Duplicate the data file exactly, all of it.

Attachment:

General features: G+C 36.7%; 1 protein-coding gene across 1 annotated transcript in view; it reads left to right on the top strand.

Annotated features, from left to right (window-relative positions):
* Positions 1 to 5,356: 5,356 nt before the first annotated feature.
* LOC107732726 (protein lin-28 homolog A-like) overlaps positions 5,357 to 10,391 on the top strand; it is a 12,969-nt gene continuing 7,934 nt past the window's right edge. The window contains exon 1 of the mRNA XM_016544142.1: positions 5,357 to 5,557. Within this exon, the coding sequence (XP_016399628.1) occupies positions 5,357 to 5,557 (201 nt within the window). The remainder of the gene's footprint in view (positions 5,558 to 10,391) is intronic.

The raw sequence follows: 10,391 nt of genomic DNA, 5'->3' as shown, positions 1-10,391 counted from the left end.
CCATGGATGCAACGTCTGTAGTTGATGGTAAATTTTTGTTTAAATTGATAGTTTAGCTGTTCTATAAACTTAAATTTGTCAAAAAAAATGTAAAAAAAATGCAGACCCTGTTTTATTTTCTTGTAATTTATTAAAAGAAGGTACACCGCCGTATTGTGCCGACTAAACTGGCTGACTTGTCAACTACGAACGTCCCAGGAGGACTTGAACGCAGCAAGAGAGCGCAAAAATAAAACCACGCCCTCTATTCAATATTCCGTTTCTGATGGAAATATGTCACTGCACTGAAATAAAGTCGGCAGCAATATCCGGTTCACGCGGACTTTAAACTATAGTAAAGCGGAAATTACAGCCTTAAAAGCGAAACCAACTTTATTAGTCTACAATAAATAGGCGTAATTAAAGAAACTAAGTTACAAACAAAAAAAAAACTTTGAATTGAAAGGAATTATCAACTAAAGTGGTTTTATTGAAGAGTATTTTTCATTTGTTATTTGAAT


General features: G+C 36.7%; 1 protein-coding gene across 1 annotated transcript in view; it reads left to right on the top strand.

Annotated features, from left to right (window-relative positions):
* Positions 1 to 5,356: 5,356 nt before the first annotated feature.
* LOC107732726 (protein lin-28 homolog A-like) overlaps positions 5,357 to 10,391 on the top strand; it is a 12,969-nt gene continuing 7,934 nt past the window's right edge. The window contains exon 1 of the mRNA XM_016544142.1: positions 5,357 to 5,557. Within this exon, the coding sequence (XP_016399628.1) occupies positions 5,357 to 5,557 (201 nt within the window). The remainder of the gene's footprint in view (positions 5,558 to 10,391) is intronic.

The raw sequence follows: 10,391 nt of genomic DNA, 5'->3' as shown, positions 1-10,391 counted from the left end.
CCATGGATGCAACGTCTGTAGTTGATGGTAAATTTTTGTTTAAATTGATAGTTTAGCTGTTCTATAAACTTAAATTTGTCAAAAAAAATGTAAAAAAAATGCAGACCCTGTTTTATTTTCTTGTAATTTATTAAAAGAAGGTACACCGCCGTATTGTGCCGACTAAACTGGCTGACTTGTCAACTACGAACGTCCCAGGAGGACTTGAACGCAGCAAGAGAGCGCAAAAATAAAACCACGCCCTCTATTCAATATTCCGTTTCTGATGGAAATATGTCACTGCACTGAAATAAAGTCGGCAGCAATATCCGGTTCACGCGGACTTTAAACTATAGTAAAGCGGAAATTACAGCCTTAAAAGCGAAACCAACTTTATTAGTCTACAATAAATAGGCGTAATTAAAGAAACTAAGTTACAAACAAAAAAAAAACTTTGAATTGAAAGGAATTATCAACTAAAGTGGTTTTATTGAAGAGTATTTTTCATTTGTTATTTGAAT